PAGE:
Faculty & Research
History and Philosophy of Science
- Contact Information
- Contact Howard Gest by gest [at] indiana [dot] edu
- By telephone: 812-855-9612
- MO 215
Ph.D., Washington University in St. Louis, 1949
Honorary Member,American Society of Microbiology
Fellow, American Association for the Advancement of Science
Member, American Academy of Arts and Sciences
Howard Gest is Distinguished Professor Emeritus of Microbiology and Adjunct Professor of History and Philosophy of Science at Indiana University, Bloomington. He received the Bachelor of Arts degree in bacteriology from the University of California, Los Angeles (U.C.L.A.) in 1942, and his Ph.D. degree from Washington University in St. Louis in 1949.
Professor Gest was born in London, England and emigrated with his family to America when he was one year old. During his undergraduate studies at UCLA, he spent two summers (1941, 1942) assisting Max Delbruck and Salvador Luria doing research on bacterial viruses at the Cold Spring Harbor Laboratory (New York). Gest then began graduate work with Delbruck at Vanderbilt University, but World War II interrupted his studies. At that point he accepted a position to work on the Manhattan (Atomic Bomb) Project with the eminent physical chemist Charles Coryell at the University of Chicago, and later at Oak Ridge (TN). Coryell, who had interests in biochemistry, had been one of Gest's instructors at UCLA.
While still a graduate student at Washington University, Gest initiated research with Alfred Hershey using the radioactive isotope P-32 to investigate the fate of phosphorus during the multiplication of bacterial viruses (bacteriophage).This research culminated in discovery of P-32 "suicide" of bacteriophage (A.D. HERSHEY, M.D. KAMEN, J.W. KENNEDY, and H. GEST: The mortality of bacteriophage containing assimilated radioactive phosphorus, Journal of General Physiology, 34, pp. 305-319, 1951; see also, GEST, H: Photosynthesis and phage: early studies on phosphorus metabolism in photosynthetic microorganisms with P-32, and how they led to the serendipic discovery of P-32 decay "suicide" of bacteriophage, Photosynthesis Research, 74, pp. 331-339, 2002). Prior to 1950, Gest had worked with Delbruck, Luria and Hershey, who shared the 1969 Nobel Prize for Physiology or Medicine.
During World War II, as a chemist on the Manhattan (Atomic Bomb) Project, he did basic research on the radioactive elements formed in uranium fission. Some of his experiences on the Manhattan Project were described (Feb. 2001) in H. GEST: The July 1945 Szilard Petition on the Atomic Bomb; Memoir by a Signer in Oak Ridge. He has been on the faculties of Case Western Reserve University, Washington University, and Indiana University and has been a visiting researcher at the California Institute of Technology, Dartmouth Medical School, Stanford University, Oxford University, Tokyo University, and U.C.L.A. Professor Gest has twice been named a Guggenheim Fellow and has served on a number of advisory committees of the United States government. During his second Guggenheim Fellowship, he studied problems of biochemical evolution as a member of the Precambrian Paleobiology Group. He is widely recognized for his research on microbial physiology and metabolism, especially with photosynthetic bacteria. Professor Gest is a fellow of the American Association for the Advancement of Science, American Society for Microbiology, American Academy of Microbiology, and American Academy of Arts and Sciences.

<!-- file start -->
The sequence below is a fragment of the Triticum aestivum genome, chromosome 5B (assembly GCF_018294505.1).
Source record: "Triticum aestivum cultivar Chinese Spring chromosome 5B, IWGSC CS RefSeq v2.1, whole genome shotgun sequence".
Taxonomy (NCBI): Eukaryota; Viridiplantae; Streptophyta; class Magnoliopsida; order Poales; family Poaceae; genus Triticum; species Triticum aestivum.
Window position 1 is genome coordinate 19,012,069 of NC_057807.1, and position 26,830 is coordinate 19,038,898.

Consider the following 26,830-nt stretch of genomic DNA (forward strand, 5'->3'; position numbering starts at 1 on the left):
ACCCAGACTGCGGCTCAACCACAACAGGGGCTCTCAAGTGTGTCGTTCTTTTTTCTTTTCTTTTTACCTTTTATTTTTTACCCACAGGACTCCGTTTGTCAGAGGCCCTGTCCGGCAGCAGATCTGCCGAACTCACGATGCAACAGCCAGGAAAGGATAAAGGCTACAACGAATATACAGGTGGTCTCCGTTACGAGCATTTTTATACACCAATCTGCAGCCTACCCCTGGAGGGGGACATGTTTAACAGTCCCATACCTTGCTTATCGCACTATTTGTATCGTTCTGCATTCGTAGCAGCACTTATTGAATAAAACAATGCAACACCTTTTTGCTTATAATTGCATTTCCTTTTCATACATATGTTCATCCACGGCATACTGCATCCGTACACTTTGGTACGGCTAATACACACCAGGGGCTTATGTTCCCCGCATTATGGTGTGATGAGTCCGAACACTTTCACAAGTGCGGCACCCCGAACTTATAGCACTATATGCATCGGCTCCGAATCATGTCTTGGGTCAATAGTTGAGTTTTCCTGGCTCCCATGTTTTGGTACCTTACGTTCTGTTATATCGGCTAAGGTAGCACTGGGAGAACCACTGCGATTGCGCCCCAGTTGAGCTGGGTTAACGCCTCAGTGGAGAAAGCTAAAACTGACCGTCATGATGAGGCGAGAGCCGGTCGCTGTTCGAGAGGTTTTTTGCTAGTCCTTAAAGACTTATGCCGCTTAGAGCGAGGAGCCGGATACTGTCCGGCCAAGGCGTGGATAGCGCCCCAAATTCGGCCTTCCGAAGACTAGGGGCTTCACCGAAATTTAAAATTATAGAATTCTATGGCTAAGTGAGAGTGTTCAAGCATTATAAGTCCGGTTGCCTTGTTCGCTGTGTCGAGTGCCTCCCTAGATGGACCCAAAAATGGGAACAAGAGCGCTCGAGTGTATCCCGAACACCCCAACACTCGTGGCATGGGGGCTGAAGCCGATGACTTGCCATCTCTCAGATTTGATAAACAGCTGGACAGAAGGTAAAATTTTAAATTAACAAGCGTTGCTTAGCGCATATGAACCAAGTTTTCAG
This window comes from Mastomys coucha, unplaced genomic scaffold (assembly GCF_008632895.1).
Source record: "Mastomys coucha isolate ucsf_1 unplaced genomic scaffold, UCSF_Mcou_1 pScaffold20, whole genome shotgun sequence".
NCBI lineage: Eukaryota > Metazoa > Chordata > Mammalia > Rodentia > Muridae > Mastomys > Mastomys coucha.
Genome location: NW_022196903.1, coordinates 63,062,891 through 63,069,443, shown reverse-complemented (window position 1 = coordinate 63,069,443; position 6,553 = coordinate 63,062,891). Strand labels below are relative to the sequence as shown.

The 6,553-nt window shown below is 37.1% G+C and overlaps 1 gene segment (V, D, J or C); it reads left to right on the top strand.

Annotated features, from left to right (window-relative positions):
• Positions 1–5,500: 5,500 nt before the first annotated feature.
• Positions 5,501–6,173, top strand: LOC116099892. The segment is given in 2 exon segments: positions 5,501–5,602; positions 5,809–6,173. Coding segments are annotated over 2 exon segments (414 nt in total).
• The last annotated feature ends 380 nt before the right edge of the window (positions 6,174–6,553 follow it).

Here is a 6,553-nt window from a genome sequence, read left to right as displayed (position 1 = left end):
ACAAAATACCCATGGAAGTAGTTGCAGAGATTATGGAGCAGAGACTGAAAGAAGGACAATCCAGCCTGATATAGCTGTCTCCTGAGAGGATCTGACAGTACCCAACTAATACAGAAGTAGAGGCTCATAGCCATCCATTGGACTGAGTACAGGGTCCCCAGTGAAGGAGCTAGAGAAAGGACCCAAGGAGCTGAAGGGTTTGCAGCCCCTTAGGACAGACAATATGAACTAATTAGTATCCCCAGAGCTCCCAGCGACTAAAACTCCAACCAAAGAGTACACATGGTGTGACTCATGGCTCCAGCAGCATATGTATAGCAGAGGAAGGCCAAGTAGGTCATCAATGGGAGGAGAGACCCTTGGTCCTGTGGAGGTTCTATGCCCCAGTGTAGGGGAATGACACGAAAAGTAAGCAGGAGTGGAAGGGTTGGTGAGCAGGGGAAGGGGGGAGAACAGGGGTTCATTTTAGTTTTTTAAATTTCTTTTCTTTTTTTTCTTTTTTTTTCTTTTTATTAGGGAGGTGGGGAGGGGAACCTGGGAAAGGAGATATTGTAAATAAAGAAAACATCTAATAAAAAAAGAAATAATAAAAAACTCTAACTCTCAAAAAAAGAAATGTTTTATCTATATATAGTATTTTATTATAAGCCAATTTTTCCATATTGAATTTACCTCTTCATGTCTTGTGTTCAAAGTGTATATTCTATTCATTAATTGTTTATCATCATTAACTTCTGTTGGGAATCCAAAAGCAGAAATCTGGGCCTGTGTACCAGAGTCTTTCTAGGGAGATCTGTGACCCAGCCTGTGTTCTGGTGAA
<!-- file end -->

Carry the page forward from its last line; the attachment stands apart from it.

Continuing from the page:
- H.GEST: How the microbial world was discovered in the 17th century by Robert Hooke and Antoni van Leeuwenhoek. Microbe, in press. 
- H. GEST and J. FAVINGER: Rhodospirillum centenum Survives a Taxonomic Misnomer. Microbe, April 2007; vol. 2, No. 4, p. 165.
- H. GEST: Associations with distinguished scientists during an academic career of over 60 years. Memorabilia include various research papers, books, correspondence, photographs and obituaries. Special Collection, Lilly Library, Indiana University (Bloomington), October 2006. https://scholarworks.i.u.edu/dspace/bitstream/2022/1083/1/Gestfinal.pdf
- H. GEST: Phantom Microbes in the "Astrobiology" Fantasy. Microbe, April 2006; vol. 1, No. 4, p.160.
- H. GEST: Phantom Life on Mars: Microbes and "Super-Bees." Microbe, October 2006; vol. 1, No.10, p.449.